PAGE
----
Sunday, March 11, 2007
Monday, February 19, 2007
Monday, October 23, 2006
Tuesday, May 02, 2006
Wednesday, April 26, 2006
Wednesday, February 15, 2006
Sorry been busy so not much of posting...
anyway this blog is going to be heavily censored and politically correct, whilst the planning of this trip from now on goes underground!
Reason being, I think there are too many people wanting to go on it, and too little willing to work for it, and too many opinions! so a core group of memebers willw ork on this while we constantly keep all updated of our progress!
I wish to thank all for thier heavy supprt and enthusiams, as we shape this dream to reality! I think we are limiting the journey to 5 bikes (3 pillions) a group of 8 which will be downsized if need be!
Wednesday, January 25, 2006
leaves us with a mission to do............
Located in Northwestern Tibet, the Chang Tang Wildlife Preserve is the second largest wildlife preserve on Earth. Some 300,000 square kilometers of Tibet's wilderness have been protected by the preserve since it was created in 1993. Chang Tang is one of the last undisturbed range lands in the world, and several endangered species inhabit the area. Among them is the chiru...
A chiru is a species of antelope native to the Tibetan Plateau. They inhabit China's Tibetan Autonomous Region (especially Chang Tang), along with neighboring Xinjiang Province and Qinghai Province.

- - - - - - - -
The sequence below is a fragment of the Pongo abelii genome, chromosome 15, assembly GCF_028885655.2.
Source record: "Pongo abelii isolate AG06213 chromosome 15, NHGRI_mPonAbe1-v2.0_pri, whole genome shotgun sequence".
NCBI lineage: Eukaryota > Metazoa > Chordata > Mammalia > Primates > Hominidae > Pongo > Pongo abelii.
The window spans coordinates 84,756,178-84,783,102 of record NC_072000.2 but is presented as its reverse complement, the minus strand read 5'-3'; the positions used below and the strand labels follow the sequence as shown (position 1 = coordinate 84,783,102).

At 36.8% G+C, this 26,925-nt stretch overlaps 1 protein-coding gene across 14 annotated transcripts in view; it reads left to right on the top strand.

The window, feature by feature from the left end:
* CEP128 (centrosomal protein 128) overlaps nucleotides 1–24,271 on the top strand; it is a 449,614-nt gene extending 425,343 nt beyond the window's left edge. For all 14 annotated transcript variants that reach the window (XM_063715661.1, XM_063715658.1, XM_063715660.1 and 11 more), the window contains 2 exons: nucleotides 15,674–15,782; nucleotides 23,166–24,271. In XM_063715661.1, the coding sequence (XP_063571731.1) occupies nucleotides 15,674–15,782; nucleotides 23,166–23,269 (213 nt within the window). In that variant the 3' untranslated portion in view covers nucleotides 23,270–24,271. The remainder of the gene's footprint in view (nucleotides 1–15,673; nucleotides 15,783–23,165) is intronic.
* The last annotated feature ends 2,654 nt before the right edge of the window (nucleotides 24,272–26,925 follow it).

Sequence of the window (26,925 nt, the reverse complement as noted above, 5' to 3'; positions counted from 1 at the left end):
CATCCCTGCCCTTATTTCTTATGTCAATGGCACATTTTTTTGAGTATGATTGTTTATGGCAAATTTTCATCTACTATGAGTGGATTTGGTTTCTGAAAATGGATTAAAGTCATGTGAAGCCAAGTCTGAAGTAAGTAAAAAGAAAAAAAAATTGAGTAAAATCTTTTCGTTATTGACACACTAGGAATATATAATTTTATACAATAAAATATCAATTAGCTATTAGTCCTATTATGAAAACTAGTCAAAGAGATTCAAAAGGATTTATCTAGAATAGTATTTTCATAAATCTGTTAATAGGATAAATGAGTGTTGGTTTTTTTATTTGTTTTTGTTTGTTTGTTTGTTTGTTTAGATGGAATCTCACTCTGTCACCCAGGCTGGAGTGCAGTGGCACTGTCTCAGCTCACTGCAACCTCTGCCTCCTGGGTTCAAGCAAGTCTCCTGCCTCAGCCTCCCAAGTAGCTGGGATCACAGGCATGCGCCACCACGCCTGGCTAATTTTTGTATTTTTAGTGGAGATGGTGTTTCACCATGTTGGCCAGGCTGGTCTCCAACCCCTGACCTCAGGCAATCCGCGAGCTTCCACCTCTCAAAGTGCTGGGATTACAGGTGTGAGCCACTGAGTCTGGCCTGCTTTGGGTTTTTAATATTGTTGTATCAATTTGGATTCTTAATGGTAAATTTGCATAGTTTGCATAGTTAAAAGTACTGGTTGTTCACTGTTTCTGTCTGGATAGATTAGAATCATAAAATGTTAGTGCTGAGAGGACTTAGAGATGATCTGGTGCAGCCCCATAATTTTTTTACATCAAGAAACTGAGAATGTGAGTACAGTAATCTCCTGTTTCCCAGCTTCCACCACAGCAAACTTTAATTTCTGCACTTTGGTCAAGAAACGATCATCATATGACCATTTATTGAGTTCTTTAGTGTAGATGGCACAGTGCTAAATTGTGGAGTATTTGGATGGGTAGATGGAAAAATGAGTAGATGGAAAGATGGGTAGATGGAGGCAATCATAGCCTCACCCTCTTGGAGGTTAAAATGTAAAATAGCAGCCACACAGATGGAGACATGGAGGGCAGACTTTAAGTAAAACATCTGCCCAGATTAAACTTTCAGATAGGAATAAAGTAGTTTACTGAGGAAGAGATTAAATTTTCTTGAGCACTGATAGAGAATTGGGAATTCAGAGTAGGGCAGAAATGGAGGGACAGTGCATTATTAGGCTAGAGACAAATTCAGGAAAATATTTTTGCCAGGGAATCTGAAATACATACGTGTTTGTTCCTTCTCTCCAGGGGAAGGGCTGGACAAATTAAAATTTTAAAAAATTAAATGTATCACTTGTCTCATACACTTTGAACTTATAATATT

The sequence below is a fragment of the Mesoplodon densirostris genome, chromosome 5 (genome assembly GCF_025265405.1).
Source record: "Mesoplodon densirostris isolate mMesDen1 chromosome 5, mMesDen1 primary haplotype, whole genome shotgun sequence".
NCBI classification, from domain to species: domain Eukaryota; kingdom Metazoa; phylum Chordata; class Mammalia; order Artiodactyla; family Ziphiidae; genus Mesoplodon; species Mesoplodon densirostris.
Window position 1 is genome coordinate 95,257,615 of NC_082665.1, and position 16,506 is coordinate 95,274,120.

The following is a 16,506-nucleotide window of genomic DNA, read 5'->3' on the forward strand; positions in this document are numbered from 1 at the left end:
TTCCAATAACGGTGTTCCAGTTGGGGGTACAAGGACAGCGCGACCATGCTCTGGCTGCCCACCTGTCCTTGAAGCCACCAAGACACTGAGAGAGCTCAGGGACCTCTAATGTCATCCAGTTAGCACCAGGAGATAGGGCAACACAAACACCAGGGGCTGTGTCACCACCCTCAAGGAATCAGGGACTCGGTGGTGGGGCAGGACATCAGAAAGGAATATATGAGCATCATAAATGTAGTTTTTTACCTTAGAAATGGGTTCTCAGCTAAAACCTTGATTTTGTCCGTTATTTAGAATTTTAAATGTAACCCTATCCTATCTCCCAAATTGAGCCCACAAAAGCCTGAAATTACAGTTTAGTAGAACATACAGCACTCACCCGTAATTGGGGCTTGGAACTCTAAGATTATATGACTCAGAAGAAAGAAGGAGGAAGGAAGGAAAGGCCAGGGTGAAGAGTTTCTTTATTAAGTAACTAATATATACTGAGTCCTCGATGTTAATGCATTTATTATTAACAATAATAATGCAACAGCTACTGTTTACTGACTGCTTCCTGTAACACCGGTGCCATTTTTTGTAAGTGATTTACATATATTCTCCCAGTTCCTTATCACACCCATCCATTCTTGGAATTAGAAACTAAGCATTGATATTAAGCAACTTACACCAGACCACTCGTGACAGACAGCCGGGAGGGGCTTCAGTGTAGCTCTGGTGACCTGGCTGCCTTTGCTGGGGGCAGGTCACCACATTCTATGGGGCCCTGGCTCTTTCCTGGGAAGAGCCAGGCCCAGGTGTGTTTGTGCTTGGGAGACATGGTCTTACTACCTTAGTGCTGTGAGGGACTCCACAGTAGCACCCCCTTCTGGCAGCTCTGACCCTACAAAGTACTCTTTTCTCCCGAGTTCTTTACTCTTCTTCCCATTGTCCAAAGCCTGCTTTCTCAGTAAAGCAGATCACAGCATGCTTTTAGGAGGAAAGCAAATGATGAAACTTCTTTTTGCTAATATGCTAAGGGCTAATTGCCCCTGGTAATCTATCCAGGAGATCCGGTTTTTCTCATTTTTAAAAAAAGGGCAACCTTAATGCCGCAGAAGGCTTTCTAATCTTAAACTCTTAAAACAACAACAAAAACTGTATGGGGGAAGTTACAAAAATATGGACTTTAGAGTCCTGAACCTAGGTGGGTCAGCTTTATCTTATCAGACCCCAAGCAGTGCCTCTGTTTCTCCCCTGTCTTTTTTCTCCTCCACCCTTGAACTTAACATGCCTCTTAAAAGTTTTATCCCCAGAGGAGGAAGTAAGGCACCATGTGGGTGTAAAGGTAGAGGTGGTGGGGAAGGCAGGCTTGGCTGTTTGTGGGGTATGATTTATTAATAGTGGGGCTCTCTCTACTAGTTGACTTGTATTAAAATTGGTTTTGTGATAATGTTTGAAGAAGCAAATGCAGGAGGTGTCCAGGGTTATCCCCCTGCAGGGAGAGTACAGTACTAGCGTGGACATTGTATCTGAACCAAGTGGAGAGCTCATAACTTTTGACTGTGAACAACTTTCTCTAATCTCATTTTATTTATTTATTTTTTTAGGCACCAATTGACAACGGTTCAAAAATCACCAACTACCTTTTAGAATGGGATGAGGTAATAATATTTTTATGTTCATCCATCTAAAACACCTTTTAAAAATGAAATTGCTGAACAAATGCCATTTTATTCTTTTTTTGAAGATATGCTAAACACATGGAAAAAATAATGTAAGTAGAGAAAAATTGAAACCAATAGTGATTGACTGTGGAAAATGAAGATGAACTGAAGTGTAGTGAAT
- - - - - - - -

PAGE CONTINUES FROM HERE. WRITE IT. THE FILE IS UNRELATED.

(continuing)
Chang Tang Preserve itself is fascinating. Most of it rests at an altitude of between 14,500 feet and 16,500 feet, though there are a number of peaks over 20,000 feet. There are no forests because of the altitude and the land is too cold for farming.
Besides chirus, the preserve is inhabited by yaks, Tibet's wild ass, blue sheep, gazelles, the common wolf, brown bears, the lynx, snow leopards, foxes and rabbits. Only the wolf is not legally protected.
About half of the preserve is alpine steppe, but there is also bare rock and glacier land that supports almost no vegetation. And there is desert in the north of the preserve.
National Geographic Radio Expedition recent sent a team to Chang Tang in search of the birthing ground of the migratory chiru.
Chiru are endangered in part because of the fine quality of their wool; a shawl made of chiru wool can sell for as much as $15,000 U.S.
The chiru has been studied in depth. But until now one great secret remained: no one had been able to determine where female chiru go each year to give birth.??